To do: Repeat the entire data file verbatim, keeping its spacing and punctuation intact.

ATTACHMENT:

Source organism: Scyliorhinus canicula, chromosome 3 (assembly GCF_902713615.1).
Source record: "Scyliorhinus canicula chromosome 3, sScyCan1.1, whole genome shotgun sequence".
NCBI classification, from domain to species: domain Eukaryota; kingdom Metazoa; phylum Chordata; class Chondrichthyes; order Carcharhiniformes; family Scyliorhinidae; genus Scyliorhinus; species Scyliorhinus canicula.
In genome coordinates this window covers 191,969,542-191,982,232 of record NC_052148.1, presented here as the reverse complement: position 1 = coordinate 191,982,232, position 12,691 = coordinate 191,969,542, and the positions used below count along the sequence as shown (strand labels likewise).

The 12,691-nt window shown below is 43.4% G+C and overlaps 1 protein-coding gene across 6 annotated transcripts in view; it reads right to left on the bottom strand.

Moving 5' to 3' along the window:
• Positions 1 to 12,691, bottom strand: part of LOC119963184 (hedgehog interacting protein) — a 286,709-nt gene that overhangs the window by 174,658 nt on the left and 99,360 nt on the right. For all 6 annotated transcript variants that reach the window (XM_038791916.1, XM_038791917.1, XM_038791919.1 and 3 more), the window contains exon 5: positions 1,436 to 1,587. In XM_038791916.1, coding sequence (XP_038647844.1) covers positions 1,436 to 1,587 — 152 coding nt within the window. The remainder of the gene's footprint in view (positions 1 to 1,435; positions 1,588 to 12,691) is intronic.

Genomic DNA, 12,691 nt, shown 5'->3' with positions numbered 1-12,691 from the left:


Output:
Source organism: Scyliorhinus canicula, chromosome 3 (assembly GCF_902713615.1).
Source record: "Scyliorhinus canicula chromosome 3, sScyCan1.1, whole genome shotgun sequence".
NCBI classification, from domain to species: domain Eukaryota; kingdom Metazoa; phylum Chordata; class Chondrichthyes; order Carcharhiniformes; family Scyliorhinidae; genus Scyliorhinus; species Scyliorhinus canicula.
In genome coordinates this window covers 191,969,542-191,982,232 of record NC_052148.1, presented here as the reverse complement: position 1 = coordinate 191,982,232, position 12,691 = coordinate 191,969,542, and the positions used below count along the sequence as shown (strand labels likewise).

The 12,691-nt window shown below is 43.4% G+C and overlaps 1 protein-coding gene across 6 annotated transcripts in view; it reads right to left on the bottom strand.

Moving 5' to 3' along the window:
• Positions 1 to 12,691, bottom strand: part of LOC119963184 (hedgehog interacting protein) — a 286,709-nt gene that overhangs the window by 174,658 nt on the left and 99,360 nt on the right. For all 6 annotated transcript variants that reach the window (XM_038791916.1, XM_038791917.1, XM_038791919.1 and 3 more), the window contains exon 5: positions 1,436 to 1,587. In XM_038791916.1, coding sequence (XP_038647844.1) covers positions 1,436 to 1,587 — 152 coding nt within the window. The remainder of the gene's footprint in view (positions 1 to 1,435; positions 1,588 to 12,691) is intronic.

Genomic DNA, 12,691 nt, shown 5'->3' with positions numbered 1-12,691 from the left: